Thursday, April 30, 2015

A Day With Master Printer Dirk Hagner

posted by Nancy Young
In October 2011, I had the opportunity to attend a workshop at the Irvine Fine Arts Center with master printer, Dirk Hagner, who teaches at Saddleback College. Dirk allowed me to photograph as he printed the final layer of a reduction woodcut, registering the block for printing, mounting a print and hand rubbing his prints.

He marks his block outside of the printing area and uses this to register the layers. For each color he does a tracing and lines up each layer using the same marks.

Pine is good for its grain -- pick your wood based on the effect your wood  can contribute to the work. Plywood can even be OK, it just depending on the thickness of the veneer. Hardwood best for precise lines.. Fruit wood, if you can afford it is hard enough and has very even grain though harder to work with, and it does not come in larger sizes. Poplar is good. White pine is available at Home Depot. Select based on the location of the knots. Bass wood, which is similar to Shina is easy to carve. Lemon wood is available at McClain’s only in small pieces. Dirk does not usually like to print using a press since wood blocks tend to bow so he usually hand rubs his prints.

Portraiture is his personal way to pay tribute to his subject. Music as well as Philosophy inspires. Drawings are bsed on photos, then transferred to the block using carbon paper. He then covers the drawing with Min Vac, a non water based wood stain which dries quickly so he can see the contrast when he carves. He doesn't use a water based wash as it warps the wood.

Inks :: Graphic Chemicals – oil based block print black, or Caligo. Mixes all his colors, only the black does is straight out of the can. He prefers colors thin to allow the other colors to come through so to thin the ink he uses Flash Oil #4, and reconditions it throughout the da keeping extra cans on hand to store any colors mixed. Best not to ink in to the non printing area – if any gets ink in there wipe it off.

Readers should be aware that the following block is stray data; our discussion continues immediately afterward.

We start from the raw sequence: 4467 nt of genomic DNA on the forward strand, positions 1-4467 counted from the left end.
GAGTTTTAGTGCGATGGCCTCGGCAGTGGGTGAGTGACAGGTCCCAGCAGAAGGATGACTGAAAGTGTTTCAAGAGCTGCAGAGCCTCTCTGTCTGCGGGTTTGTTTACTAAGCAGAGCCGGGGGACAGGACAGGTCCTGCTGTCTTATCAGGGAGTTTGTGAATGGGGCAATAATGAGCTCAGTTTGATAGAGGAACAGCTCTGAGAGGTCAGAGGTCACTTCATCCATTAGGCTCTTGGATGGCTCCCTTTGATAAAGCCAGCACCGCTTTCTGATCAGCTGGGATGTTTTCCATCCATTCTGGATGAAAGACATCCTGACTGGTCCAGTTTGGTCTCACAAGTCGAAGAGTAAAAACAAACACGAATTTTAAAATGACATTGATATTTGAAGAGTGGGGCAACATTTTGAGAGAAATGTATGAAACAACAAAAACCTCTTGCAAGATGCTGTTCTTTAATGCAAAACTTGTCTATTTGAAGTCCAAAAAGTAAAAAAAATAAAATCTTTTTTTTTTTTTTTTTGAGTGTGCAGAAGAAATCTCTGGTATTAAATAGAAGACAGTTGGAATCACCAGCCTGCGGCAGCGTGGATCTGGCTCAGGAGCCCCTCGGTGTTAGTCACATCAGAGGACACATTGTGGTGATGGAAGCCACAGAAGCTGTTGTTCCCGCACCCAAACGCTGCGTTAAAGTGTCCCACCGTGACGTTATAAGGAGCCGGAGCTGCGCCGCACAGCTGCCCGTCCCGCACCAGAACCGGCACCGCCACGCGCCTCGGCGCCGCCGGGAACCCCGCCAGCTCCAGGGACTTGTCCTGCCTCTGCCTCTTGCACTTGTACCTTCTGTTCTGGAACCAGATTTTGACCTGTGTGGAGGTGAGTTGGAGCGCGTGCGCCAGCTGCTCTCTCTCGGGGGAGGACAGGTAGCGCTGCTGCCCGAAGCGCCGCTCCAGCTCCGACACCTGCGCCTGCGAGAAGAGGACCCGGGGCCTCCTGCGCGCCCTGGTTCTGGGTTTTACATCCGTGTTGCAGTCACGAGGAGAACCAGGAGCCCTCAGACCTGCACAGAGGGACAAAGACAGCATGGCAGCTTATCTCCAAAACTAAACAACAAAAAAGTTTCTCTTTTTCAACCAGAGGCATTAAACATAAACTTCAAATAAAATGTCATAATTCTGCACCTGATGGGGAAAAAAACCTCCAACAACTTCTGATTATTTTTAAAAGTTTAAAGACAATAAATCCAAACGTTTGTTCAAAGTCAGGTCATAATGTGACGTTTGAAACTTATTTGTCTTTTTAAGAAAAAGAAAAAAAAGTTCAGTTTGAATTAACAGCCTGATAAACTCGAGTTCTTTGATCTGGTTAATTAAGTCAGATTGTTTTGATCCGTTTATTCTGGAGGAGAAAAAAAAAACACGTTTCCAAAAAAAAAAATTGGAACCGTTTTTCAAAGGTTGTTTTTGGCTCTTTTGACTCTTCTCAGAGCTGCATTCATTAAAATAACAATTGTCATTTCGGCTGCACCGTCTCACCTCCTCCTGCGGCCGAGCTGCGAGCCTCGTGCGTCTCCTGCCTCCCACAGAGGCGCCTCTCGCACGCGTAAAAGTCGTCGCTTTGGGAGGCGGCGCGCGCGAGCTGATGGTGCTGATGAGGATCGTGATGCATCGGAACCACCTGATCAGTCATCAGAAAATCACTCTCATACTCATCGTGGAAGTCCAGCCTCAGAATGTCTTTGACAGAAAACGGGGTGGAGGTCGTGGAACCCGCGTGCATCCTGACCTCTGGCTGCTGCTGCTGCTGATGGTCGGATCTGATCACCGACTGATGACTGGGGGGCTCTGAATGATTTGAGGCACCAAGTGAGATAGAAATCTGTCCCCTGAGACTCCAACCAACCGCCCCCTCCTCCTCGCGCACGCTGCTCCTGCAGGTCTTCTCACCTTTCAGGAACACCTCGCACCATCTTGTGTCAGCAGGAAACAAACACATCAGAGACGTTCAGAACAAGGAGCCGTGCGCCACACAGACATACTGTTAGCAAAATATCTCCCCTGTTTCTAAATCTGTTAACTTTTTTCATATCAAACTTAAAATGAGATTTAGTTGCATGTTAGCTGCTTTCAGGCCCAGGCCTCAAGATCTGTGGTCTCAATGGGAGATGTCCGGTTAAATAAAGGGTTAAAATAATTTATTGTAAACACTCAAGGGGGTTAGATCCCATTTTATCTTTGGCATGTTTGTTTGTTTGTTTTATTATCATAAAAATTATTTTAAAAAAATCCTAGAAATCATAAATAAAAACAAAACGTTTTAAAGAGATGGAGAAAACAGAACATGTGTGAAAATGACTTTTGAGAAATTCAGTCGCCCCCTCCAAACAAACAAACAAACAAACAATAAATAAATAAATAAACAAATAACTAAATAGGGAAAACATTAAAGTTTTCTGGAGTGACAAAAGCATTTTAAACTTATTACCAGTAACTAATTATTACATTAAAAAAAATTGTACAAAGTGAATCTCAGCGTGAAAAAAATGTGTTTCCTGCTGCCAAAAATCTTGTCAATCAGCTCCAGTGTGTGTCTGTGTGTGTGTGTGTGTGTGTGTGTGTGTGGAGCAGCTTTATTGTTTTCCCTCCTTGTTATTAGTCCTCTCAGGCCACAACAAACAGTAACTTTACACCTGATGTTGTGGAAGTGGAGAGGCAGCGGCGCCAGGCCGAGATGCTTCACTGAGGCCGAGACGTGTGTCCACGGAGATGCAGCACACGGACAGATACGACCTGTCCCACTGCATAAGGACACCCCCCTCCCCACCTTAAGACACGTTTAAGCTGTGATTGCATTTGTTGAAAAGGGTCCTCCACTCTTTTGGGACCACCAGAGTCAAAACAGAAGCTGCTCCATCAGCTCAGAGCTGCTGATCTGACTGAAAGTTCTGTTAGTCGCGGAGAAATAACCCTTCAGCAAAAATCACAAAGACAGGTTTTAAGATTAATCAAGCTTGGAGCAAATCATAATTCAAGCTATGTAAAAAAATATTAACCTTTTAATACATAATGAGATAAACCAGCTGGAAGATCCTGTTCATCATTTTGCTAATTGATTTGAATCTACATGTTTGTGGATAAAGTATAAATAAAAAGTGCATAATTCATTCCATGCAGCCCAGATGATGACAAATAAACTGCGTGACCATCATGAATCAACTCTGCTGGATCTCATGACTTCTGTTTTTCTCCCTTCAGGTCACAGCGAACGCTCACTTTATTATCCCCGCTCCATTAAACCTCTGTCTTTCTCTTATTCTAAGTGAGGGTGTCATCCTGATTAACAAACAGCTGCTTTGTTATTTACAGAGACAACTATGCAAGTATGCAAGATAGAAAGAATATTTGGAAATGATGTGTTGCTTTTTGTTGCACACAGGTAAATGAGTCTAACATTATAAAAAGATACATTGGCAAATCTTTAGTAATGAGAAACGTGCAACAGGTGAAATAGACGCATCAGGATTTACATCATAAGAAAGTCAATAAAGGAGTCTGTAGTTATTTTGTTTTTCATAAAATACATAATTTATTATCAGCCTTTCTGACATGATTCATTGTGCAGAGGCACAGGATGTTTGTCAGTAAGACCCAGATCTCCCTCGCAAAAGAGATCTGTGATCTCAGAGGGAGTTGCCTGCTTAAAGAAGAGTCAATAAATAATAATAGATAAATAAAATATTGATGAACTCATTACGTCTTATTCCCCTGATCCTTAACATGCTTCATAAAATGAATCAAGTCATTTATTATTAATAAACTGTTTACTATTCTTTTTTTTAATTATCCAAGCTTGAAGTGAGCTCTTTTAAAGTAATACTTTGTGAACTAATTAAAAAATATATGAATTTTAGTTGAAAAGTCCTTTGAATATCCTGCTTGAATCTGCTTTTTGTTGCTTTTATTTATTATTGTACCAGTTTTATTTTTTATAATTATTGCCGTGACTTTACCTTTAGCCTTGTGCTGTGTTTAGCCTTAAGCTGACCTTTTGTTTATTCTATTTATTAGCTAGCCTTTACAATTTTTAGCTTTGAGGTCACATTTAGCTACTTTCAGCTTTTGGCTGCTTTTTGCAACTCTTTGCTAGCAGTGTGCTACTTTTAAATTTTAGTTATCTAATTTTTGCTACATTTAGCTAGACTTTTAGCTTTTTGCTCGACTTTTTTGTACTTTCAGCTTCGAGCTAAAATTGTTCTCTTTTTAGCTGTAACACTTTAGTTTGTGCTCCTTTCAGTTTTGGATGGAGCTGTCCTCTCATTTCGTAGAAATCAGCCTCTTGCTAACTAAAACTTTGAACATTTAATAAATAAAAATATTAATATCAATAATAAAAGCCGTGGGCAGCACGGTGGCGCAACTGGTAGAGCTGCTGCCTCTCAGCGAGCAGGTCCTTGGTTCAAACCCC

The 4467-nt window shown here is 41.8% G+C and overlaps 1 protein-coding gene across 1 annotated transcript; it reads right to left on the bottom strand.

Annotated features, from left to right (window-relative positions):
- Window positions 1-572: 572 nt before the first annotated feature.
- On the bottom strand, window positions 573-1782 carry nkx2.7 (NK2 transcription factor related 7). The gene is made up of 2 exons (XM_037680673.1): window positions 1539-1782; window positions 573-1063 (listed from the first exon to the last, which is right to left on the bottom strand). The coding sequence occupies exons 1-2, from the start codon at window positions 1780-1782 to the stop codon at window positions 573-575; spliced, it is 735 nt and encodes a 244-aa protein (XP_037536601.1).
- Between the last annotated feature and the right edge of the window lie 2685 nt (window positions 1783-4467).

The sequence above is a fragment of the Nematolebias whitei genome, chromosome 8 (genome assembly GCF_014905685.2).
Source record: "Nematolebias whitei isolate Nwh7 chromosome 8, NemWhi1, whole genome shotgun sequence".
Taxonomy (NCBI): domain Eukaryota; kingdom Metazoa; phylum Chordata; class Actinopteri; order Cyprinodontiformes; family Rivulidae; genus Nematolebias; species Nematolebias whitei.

Paper: Japanese Mulberry rice paper, it needs to have some sizing and long fibers. Japanese Mulberry is much thinner than BFK Reeves -  you need a thinner paper to print by hand; even so you must rub the paper hard so the paper also needs to be strong.

How to tell if there is enough ink on the block, there will be a sheen – and by how it prints.
When rubbing be sure to give it “all you have”, the paper is strong. Note – if you use Teflon it will make your paper shiny. It usually takes three prints each time to get a good print.


Plans all color layers before beginning cutting

 Use a heavy item to hold down the paper so it won’t slip while rubbing.  Rub with the grain
You will see the color come through
Continue to check for any sand grains which could cause the paper to tear.

Printing: Dirk's editions are usually 15, so he prints at least 20.

 He uses many undercolors which makes the final layer of black, pop. He uses a 4” Takech medium brayer, inking from various directions and only inking the area to be printed. Using the registration sticks, he places the paper on the inked block.